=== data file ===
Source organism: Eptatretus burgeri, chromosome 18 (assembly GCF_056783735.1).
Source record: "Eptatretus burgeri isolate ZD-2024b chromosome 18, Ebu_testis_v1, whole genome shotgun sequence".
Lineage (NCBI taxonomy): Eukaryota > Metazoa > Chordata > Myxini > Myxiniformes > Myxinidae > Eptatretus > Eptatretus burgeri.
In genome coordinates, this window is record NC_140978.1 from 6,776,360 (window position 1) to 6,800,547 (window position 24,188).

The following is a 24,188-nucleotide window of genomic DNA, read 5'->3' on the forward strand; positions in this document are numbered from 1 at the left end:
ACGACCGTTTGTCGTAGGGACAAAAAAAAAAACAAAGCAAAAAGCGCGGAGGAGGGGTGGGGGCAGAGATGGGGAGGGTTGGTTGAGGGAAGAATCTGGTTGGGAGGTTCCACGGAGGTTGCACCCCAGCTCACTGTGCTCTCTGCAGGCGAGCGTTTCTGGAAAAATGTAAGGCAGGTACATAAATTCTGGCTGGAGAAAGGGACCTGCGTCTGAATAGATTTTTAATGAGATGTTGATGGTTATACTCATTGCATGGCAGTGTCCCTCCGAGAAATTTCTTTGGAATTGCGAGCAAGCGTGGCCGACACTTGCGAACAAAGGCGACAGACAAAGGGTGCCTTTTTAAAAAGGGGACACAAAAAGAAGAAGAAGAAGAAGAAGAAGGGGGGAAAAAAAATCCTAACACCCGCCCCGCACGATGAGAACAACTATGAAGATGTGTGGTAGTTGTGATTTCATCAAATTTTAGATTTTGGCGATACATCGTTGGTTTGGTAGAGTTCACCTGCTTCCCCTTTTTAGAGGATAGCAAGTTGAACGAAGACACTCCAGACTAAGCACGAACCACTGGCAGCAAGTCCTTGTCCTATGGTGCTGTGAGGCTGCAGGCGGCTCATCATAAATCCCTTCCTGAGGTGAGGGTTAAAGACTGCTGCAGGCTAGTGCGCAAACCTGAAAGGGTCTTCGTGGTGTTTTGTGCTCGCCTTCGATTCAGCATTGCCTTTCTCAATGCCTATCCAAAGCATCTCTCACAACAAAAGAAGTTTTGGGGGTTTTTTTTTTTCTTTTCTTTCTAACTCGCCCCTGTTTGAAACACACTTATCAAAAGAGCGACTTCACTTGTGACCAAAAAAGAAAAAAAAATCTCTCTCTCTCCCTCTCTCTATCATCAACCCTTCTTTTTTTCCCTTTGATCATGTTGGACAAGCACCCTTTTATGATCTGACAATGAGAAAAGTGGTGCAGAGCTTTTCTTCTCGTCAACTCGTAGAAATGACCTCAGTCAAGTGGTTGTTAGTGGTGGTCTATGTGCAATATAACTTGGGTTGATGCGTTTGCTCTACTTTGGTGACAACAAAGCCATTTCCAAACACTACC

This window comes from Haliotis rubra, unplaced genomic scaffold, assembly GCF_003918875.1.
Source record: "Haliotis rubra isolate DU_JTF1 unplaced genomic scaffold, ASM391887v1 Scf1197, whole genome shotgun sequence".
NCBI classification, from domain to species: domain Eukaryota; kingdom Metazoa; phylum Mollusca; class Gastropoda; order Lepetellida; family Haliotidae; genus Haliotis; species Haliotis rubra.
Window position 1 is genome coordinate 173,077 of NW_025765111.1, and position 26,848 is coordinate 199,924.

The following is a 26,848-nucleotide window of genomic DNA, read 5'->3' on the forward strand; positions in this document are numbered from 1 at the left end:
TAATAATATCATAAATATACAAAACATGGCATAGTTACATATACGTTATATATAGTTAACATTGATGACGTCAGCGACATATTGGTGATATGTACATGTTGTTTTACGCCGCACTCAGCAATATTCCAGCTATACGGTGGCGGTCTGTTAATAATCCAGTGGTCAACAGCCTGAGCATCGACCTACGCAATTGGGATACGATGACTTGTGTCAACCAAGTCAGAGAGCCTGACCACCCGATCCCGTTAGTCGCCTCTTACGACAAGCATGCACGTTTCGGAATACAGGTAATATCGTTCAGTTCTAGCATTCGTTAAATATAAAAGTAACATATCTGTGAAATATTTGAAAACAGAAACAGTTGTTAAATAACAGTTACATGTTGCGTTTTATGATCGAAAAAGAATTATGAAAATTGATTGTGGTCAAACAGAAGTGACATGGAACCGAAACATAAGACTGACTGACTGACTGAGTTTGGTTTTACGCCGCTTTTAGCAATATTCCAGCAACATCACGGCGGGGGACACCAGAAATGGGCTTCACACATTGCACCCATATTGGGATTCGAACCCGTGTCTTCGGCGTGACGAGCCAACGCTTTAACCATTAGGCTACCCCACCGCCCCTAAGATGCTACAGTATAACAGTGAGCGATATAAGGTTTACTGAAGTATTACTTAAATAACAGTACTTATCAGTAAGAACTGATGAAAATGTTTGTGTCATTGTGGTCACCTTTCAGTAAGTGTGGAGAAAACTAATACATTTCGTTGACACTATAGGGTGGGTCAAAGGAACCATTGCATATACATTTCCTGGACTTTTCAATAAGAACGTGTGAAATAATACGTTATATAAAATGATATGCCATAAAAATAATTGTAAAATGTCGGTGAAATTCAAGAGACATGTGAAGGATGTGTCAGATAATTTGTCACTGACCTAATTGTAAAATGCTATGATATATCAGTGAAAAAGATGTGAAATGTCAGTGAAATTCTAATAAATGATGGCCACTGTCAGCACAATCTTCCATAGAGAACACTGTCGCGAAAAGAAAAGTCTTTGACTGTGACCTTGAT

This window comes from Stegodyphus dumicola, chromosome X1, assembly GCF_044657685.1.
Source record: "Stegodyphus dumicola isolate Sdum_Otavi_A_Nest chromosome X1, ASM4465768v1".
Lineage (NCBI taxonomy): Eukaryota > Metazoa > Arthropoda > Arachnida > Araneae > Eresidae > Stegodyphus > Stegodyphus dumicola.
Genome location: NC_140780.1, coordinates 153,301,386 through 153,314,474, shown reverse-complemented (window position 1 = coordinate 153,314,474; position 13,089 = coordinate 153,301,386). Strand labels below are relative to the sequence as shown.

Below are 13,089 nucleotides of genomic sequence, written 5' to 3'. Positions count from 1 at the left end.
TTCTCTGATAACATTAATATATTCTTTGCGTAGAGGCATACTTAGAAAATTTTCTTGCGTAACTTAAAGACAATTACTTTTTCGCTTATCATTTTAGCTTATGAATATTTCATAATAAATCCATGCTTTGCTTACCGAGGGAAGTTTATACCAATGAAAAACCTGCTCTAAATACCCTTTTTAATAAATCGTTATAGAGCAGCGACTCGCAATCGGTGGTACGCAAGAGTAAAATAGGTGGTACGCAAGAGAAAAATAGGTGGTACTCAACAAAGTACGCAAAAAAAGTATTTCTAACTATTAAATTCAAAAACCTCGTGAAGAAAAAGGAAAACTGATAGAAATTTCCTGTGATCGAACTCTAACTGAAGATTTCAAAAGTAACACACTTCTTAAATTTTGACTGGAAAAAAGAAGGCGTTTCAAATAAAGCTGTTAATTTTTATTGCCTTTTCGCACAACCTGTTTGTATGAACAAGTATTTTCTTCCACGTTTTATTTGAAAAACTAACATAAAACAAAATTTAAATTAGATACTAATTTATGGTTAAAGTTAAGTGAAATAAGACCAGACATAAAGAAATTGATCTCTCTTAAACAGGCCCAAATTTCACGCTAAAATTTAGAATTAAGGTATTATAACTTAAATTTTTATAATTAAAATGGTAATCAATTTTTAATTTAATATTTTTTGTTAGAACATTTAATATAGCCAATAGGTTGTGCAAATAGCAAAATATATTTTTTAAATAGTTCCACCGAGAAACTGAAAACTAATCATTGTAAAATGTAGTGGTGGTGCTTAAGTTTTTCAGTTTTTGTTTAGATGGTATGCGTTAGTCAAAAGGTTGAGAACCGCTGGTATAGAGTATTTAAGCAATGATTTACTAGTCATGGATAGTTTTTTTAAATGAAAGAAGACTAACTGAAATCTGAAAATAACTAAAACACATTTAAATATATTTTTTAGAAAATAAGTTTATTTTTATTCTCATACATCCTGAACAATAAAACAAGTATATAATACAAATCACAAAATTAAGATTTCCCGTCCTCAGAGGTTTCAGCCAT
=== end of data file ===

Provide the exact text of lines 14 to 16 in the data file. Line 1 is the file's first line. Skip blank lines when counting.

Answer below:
Source record: "Stegodyphus dumicola isolate Sdum_Otavi_A_Nest chromosome X1, ASM4465768v1".
Lineage (NCBI taxonomy): Eukaryota > Metazoa > Arthropoda > Arachnida > Araneae > Eresidae > Stegodyphus > Stegodyphus dumicola.
Genome location: NC_140780.1, coordinates 153,301,386 through 153,314,474, shown reverse-complemented (window position 1 = coordinate 153,314,474; position 13,089 = coordinate 153,301,386). Strand labels below are relative to the sequence as shown.